- BurlyBob


Didn’t realize they now have dealers. Their design seems to require their cutters and guide bushings to make it work (the whole thing is engineered as an integral system I think). Will have to check it out when it’s time. Working with 1/2” cherry today and will mill up some red oak tomorrow as long as everything is set up.

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HillbillyShooter

5811 posts in 1753 days


#10 posted 12-03-2015 12:53 AM

I highly recommend the choice of Onsrud solid carbide spiral upcut straight bits and Whiteside Leigh dovetail bits in1/2” and 8 mm shanks. I got the entire Leigh set of bits when I got my D4 jig some 20 years ago, and have gradually replaced them with Onsrud and Whiteside bits. Also, I highly recommend the use of Leigh’s dust collection system to not only keep your cut area clean, but provide support to keep your router level. I also use dust collection systems on and for each router I use. I set up one router for straight cuts and a separate router for the dovetail bit. As for router guides, they are either 7/16” OD x 11/64” deep or 5/8” OD x 11/64” deep. Finally, I recommend you read and follow the points set out in the “Hints and Tips” section of the owner’s manual. Good luck, be prepared for a challenging learning curve, and enjoy.

-- John C. -- "Firearms are second only to the Constitution in importance; they are the peoples' liberty's teeth." George Washington

View bdresch's profile

bdresch

120 posts in 1068 days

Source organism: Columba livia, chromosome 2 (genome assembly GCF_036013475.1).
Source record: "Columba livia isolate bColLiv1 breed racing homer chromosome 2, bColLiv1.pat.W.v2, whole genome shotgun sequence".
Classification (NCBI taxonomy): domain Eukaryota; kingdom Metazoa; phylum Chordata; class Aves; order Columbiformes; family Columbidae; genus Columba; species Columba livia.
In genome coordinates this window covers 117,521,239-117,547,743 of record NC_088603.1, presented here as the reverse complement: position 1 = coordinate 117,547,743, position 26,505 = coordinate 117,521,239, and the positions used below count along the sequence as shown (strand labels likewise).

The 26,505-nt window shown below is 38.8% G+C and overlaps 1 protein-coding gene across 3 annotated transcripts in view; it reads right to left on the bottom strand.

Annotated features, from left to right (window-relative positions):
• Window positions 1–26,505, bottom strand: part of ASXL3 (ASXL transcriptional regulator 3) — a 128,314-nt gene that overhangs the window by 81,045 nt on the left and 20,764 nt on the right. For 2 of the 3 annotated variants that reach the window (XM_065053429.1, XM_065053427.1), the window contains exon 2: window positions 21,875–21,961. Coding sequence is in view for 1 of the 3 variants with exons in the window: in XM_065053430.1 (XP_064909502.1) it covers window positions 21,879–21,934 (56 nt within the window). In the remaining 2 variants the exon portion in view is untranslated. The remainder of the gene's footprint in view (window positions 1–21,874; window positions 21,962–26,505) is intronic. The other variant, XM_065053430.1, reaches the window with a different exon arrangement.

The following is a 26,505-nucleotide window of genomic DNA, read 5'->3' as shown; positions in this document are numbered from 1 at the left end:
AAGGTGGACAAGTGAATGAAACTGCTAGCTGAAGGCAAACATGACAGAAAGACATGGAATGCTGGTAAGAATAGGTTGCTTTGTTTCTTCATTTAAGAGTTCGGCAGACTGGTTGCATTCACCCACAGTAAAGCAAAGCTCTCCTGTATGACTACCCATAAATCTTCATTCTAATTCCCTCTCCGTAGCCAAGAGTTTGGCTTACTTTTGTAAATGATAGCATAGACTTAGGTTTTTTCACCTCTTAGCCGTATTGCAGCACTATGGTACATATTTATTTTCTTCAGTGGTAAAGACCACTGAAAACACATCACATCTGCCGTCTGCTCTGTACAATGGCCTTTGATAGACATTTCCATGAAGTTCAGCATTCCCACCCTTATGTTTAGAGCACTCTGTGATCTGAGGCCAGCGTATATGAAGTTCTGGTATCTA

#11 posted 12-03-2015 02:03 AM

I was planning to get a solid carbide straight. One question, wouldn’t I want a downcut to reduce chance of tearout?

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HillbillyShooter

5811 posts in 1753 days


#12 posted 12-03-2015 03:02 AM

Upcut to pull chips out and keep the cut clean. There are several better ways to prevent tear out, and my favorite is the use of front and back backer boards (see “Hints and Tips” chapter of manual, which is available for free download on the Leigh internet site, https://www.leighjigs.com/support.php ).

P.S. I like to use Baltic Birch plywood for my drawers, and have no trouble cutting dovetails in plywood using front and back backer boards. C.f., http://lumberjocks.com/projects/74215 and http://lumberjocks.com/projects/63659

-- John C. -- "Firearms are second only to the Constitution in importance; they are the peoples' liberty's teeth." George Washington

View teejk02's profile

teejk02

423 posts in 586 days


#13 posted 12-07-2015 11:59 PM

Also forgot to mention…#1 clean the shanks and collets and make sure the cutter is tight and can’t slip down (been a while since I used mine but I got the “reminder” today…ruined a nice piece of cherry…not all lost since I always mill more than I need and the scraps go into my meat smoking bin). #2 Leigh says “thumb tight” on the clamps…get stronger thumbs I think…nothing worse than having a piece slide down as you are cutting it. #3 Tail boards are easy but pin boards you need to watch so you don’t cut where you don’t want to (seems obvious but you are working overhead and the fingers are not visible). #4 Use your “off-switch” and DON’T move the router until it is done spinning…you will either ruin your work piece or will ruin a jig finger or two. Like I said previously, I dread working with the jig but when everything comes together I love the finished product…just takes a lot of attention.